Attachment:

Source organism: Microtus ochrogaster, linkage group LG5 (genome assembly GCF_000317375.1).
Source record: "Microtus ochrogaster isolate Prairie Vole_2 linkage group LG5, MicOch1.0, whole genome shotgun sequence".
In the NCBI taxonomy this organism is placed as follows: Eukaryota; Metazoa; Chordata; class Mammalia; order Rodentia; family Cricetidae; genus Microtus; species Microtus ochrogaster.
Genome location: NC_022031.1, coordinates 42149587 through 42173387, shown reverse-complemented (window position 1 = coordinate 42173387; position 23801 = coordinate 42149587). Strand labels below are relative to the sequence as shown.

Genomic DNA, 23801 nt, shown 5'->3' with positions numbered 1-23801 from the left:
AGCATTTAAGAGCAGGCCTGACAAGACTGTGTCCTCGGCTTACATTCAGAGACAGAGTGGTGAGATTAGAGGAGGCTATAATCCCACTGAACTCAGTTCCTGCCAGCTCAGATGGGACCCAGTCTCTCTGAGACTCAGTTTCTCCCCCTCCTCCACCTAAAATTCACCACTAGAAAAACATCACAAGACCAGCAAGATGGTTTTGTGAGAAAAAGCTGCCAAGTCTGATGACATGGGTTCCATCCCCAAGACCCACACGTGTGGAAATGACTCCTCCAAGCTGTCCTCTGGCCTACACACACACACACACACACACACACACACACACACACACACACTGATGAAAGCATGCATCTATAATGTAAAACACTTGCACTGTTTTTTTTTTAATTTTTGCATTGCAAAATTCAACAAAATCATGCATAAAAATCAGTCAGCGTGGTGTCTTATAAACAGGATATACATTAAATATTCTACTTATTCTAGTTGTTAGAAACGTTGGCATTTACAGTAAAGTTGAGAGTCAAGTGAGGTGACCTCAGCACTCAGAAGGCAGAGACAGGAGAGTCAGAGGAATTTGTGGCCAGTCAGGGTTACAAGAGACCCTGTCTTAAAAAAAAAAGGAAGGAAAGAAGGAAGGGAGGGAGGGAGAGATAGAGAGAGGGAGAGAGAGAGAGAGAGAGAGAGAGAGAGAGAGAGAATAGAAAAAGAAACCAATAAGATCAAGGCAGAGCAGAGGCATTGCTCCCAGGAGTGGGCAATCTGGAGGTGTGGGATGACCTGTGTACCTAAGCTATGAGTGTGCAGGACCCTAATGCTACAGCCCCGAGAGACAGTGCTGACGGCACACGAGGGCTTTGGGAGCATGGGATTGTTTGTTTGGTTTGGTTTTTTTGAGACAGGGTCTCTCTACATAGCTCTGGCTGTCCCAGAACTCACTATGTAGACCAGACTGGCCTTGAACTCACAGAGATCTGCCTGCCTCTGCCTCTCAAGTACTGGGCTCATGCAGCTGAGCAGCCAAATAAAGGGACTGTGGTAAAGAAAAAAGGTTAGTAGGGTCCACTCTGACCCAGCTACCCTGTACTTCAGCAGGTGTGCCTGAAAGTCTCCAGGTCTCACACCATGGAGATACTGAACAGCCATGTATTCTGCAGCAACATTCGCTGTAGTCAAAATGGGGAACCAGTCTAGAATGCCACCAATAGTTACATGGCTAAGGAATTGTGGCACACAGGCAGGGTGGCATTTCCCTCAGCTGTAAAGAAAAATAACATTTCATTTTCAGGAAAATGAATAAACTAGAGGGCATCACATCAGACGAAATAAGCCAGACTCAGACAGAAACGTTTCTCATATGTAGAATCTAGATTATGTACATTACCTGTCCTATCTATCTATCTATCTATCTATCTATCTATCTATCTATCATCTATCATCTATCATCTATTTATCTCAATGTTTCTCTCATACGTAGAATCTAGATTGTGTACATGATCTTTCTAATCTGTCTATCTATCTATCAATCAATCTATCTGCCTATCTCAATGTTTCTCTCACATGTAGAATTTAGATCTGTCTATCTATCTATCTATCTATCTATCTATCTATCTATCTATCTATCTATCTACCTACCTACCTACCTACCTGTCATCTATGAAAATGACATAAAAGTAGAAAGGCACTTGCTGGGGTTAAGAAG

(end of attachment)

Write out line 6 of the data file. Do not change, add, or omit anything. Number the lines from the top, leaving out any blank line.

AGCATTTAAGAGCAGGCCTGACAAGACTGTGTCCTCGGCTTACATTCAGAGACAGAGTGGTGAGATTAGAGGAGGCTATAATCCCACTGAACTCAGTTCCTGCCAGCTCAGATGGGACCCAGTCTCTCTGAGACTCAGTTTCTCCCCCTCCTCCACCTAAAATTCACCACTAGAAAAACATCACAAGACCAGCAAGATGGTTTTGTGAGAAAAAGCTGCCAAGTCTGATGACATGGGTTCCATCCCCAAGACCCACACGTGTGGAAATGACTCCTCCAAGCTGTCCTCTGGCCTACACACACACACACACACACACACACACACACACACACACACACTGATGAAAGCATGCATCTATAATGTAAAACACTTGCACTGTTTTTTTTTTAATTTTTGCATTGCAAAATTCAACAAAATCATGCATAAAAATCAGTCAGCGTGGTGTCTTATAAACAGGATATACATTAAATATTCTACTTATTCTAGTTGTTAGAAACGTTGGCATTTACAGTAAAGTTGAGAGTCAAGTGAGGTGACCTCAGCACTCAGAAGGCAGAGACAGGAGAGTCAGAGGAATTTGTGGCCAGTCAGGGTTACAAGAGACCCTGTCTTAAAAAAAAAAGGAAGGAAAGAAGGAAGGGAGGGAGGGAGAGATAGAGAGAGGGAGAGAGAGAGAGAGAGAGAGAGAGAGAGAGAGAGAATAGAAAAAGAAACCAATAAGATCAAGGCAGAGCAGAGGCATTGCTCCCAGGAGTGGGCAATCTGGAGGTGTGGGATGACCTGTGTACCTAAGCTATGAGTGTGCAGGACCCTAATGCTACAGCCCCGAGAGACAGTGCTGACGGCACACGAGGGCTTTGGGAGCATGGGATTGTTTGTTTGGTTTGGTTTTTTTGAGACAGGGTCTCTCTACATAGCTCTGGCTGTCCCAGAACTCACTATGTAGACCAGACTGGCCTTGAACTCACAGAGATCTGCCTGCCTCTGCCTCTCAAGTACTGGGCTCATGCAGCTGAGCAGCCAAATAAAGGGACTGTGGTAAAGAAAAAAGGTTAGTAGGGTCCACTCTGACCCAGCTACCCTGTACTTCAGCAGGTGTGCCTGAAAGTCTCCAGGTCTCACACCATGGAGATACTGAACAGCCATGTATTCTGCAGCAACATTCGCTGTAGTCAAAATGGGGAACCAGTCTAGAATGCCACCAATAGTTACATGGCTAAGGAATTGTGGCACACAGGCAGGGTGGCATTTCCCTCAGCTGTAAAGAAAAATAACATTTCATTTTCAGGAAAATGAATAAACTAGAGGGCATCACATCAGACGAAATAAGCCAGACTCAGACAGAAACGTTTCTCATATGTAGAATCTAGATTATGTACATTACCTGTCCTATCTATCTATCTATCTATCTATCTATCTATCTATCTATCATCTATCATCTATCATCTATTTATCTCAATGTTTCTCTCATACGTAGAATCTAGATTGTGTACATGATCTTTCTAATCTGTCTATCTATCTATCAATCAATCTATCTGCCTATCTCAATGTTTCTCTCACATGTAGAATTTAGATCTGTCTATCTATCTATCTATCTATCTATCTATCTATCTATCTATCTATCTATCTACCTACCTACCTACCTACCTGTCATCTATGAAAATGACATAAAAGTAGAAAGGCACTTGCTGGGGTTAAGAAG